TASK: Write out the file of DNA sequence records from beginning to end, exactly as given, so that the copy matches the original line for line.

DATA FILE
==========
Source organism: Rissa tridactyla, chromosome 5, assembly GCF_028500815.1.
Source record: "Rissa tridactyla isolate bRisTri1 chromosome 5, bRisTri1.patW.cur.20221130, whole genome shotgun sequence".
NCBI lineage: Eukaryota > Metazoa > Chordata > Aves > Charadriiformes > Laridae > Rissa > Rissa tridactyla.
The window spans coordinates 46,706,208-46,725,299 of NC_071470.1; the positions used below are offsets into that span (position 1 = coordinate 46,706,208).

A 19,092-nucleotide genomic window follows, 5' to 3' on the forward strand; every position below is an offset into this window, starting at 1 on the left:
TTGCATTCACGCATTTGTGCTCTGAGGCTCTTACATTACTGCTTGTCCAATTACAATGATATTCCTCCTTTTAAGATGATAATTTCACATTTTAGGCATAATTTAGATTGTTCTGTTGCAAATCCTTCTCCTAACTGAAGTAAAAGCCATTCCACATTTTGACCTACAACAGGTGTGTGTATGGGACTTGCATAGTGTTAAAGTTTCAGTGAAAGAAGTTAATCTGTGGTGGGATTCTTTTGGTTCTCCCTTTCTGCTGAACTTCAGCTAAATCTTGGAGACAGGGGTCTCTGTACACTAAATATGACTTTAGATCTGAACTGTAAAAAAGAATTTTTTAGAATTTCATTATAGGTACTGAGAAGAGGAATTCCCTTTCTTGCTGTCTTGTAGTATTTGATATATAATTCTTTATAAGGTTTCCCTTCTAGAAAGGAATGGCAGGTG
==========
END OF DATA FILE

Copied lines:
Source organism: Rissa tridactyla, chromosome 5, assembly GCF_028500815.1.
Source record: "Rissa tridactyla isolate bRisTri1 chromosome 5, bRisTri1.patW.cur.20221130, whole genome shotgun sequence".
NCBI lineage: Eukaryota > Metazoa > Chordata > Aves > Charadriiformes > Laridae > Rissa > Rissa tridactyla.
The window spans coordinates 46,706,208-46,725,299 of NC_071470.1; the positions used below are offsets into that span (position 1 = coordinate 46,706,208).

A 19,092-nucleotide genomic window follows, 5' to 3' on the forward strand; every position below is an offset into this window, starting at 1 on the left:
TTGCATTCACGCATTTGTGCTCTGAGGCTCTTACATTACTGCTTGTCCAATTACAATGATATTCCTCCTTTTAAGATGATAATTTCACATTTTAGGCATAATTTAGATTGTTCTGTTGCAAATCCTTCTCCTAACTGAAGTAAAAGCCATTCCACATTTTGACCTACAACAGGTGTGTGTATGGGACTTGCATAGTGTTAAAGTTTCAGTGAAAGAAGTTAATCTGTGGTGGGATTCTTTTGGTTCTCCCTTTCTGCTGAACTTCAGCTAAATCTTGGAGACAGGGGTCTCTGTACACTAAATATGACTTTAGATCTGAACTGTAAAAAAGAATTTTTTAGAATTTCATTATAGGTACTGAGAAGAGGAATTCCCTTTCTTGCTGTCTTGTAGTATTTGATATATAATTCTTTATAAGGTTTCCCTTCTAGAAAGGAATGGCAGGTG